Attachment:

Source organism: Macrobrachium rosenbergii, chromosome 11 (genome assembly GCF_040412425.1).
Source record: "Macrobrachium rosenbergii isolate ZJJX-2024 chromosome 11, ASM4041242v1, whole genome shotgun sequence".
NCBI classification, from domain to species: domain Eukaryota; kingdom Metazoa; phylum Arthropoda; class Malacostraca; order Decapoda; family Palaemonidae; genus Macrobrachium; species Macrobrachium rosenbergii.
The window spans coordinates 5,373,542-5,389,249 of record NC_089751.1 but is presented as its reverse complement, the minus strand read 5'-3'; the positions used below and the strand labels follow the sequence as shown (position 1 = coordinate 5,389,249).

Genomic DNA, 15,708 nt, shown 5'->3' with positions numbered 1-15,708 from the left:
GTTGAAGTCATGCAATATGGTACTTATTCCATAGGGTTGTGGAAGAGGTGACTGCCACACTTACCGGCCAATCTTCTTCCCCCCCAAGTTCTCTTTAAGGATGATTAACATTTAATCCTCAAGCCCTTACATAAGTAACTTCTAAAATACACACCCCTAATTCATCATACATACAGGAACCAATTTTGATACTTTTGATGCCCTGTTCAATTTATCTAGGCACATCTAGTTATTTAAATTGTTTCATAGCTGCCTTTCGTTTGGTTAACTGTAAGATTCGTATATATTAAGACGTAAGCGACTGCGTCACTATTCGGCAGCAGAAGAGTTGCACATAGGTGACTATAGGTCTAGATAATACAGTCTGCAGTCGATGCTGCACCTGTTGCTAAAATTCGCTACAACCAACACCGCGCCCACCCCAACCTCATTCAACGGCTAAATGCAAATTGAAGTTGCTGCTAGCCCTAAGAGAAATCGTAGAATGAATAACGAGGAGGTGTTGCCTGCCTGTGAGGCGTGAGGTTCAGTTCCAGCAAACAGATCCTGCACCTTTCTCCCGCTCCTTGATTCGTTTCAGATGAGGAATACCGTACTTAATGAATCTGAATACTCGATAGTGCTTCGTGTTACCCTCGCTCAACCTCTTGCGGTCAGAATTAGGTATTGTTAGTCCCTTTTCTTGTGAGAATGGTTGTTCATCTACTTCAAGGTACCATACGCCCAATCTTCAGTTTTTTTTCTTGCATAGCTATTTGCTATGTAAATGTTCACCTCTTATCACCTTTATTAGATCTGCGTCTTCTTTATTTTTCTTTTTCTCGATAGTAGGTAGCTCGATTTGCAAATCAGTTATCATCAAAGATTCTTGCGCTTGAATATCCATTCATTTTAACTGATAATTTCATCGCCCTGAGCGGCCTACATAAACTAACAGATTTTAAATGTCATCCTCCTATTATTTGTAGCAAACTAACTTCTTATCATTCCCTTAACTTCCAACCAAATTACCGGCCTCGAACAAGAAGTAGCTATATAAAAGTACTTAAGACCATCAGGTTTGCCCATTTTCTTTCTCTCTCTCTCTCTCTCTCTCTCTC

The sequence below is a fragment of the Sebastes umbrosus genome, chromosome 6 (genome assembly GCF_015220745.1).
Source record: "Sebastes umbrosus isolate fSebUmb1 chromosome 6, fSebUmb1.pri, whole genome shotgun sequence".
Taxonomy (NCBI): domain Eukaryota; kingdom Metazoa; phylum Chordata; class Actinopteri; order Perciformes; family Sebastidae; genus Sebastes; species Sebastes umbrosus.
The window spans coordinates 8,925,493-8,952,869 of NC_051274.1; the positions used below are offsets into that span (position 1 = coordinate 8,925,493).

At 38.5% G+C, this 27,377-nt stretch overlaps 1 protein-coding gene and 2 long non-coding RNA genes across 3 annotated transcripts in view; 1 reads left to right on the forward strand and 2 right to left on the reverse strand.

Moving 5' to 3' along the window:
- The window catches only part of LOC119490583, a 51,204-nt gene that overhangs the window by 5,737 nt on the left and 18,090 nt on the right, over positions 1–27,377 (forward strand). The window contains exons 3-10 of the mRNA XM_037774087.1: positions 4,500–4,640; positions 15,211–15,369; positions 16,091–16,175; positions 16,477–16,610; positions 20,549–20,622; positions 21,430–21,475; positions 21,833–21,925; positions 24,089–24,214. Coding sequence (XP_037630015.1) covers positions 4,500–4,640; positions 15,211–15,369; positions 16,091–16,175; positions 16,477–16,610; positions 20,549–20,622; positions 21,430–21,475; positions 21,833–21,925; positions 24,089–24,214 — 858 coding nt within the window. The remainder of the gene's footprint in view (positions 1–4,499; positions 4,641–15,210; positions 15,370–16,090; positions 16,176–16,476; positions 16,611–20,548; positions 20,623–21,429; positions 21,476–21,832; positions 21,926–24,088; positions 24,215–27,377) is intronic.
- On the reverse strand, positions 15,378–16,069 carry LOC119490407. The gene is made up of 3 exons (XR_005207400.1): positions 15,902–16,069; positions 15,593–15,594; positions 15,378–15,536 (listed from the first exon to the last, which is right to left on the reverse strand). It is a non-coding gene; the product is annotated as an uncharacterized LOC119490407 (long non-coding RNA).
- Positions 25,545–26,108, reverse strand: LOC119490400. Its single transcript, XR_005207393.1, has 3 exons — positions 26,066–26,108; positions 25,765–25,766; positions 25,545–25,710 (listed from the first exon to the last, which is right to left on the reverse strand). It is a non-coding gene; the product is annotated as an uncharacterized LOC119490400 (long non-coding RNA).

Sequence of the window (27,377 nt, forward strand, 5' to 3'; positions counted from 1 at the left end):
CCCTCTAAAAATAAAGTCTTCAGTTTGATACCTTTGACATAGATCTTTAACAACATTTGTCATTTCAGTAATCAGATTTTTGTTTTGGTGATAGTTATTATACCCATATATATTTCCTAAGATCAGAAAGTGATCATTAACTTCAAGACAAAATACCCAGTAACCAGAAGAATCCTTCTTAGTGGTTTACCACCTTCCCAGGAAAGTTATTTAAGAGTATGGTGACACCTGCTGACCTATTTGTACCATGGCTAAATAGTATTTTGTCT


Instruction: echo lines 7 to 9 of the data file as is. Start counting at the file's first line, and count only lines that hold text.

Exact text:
The sequence below is a fragment of the Sebastes umbrosus genome, chromosome 6 (genome assembly GCF_015220745.1).
Source record: "Sebastes umbrosus isolate fSebUmb1 chromosome 6, fSebUmb1.pri, whole genome shotgun sequence".
Taxonomy (NCBI): domain Eukaryota; kingdom Metazoa; phylum Chordata; class Actinopteri; order Perciformes; family Sebastidae; genus Sebastes; species Sebastes umbrosus.